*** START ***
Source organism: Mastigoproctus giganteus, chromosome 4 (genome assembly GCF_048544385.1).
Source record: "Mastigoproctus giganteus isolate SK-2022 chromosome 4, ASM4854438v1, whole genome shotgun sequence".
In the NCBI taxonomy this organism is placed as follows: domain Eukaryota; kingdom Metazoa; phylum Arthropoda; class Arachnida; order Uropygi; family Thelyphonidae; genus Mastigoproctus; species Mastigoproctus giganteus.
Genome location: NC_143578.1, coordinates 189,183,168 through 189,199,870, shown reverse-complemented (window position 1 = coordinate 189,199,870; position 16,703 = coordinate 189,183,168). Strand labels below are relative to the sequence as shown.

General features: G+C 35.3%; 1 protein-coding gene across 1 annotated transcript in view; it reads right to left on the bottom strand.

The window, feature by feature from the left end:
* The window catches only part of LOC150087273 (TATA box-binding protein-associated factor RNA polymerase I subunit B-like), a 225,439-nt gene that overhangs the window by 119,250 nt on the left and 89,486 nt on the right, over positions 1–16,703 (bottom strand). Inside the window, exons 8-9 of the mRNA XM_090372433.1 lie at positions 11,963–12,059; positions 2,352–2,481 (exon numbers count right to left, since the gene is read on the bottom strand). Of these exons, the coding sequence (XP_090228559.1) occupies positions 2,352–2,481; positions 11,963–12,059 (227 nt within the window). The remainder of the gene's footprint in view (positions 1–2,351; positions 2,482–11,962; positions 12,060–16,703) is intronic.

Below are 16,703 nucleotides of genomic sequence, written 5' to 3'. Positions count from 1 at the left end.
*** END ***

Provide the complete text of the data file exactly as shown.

Source organism: Mastigoproctus giganteus, chromosome 4 (genome assembly GCF_048544385.1).
Source record: "Mastigoproctus giganteus isolate SK-2022 chromosome 4, ASM4854438v1, whole genome shotgun sequence".
In the NCBI taxonomy this organism is placed as follows: domain Eukaryota; kingdom Metazoa; phylum Arthropoda; class Arachnida; order Uropygi; family Thelyphonidae; genus Mastigoproctus; species Mastigoproctus giganteus.
Genome location: NC_143578.1, coordinates 189,183,168 through 189,199,870, shown reverse-complemented (window position 1 = coordinate 189,199,870; position 16,703 = coordinate 189,183,168). Strand labels below are relative to the sequence as shown.

General features: G+C 35.3%; 1 protein-coding gene across 1 annotated transcript in view; it reads right to left on the bottom strand.

The window, feature by feature from the left end:
* The window catches only part of LOC150087273 (TATA box-binding protein-associated factor RNA polymerase I subunit B-like), a 225,439-nt gene that overhangs the window by 119,250 nt on the left and 89,486 nt on the right, over positions 1–16,703 (bottom strand). Inside the window, exons 8-9 of the mRNA XM_090372433.1 lie at positions 11,963–12,059; positions 2,352–2,481 (exon numbers count right to left, since the gene is read on the bottom strand). Of these exons, the coding sequence (XP_090228559.1) occupies positions 2,352–2,481; positions 11,963–12,059 (227 nt within the window). The remainder of the gene's footprint in view (positions 1–2,351; positions 2,482–11,962; positions 12,060–16,703) is intronic.

Below are 16,703 nucleotides of genomic sequence, written 5' to 3'. Positions count from 1 at the left end.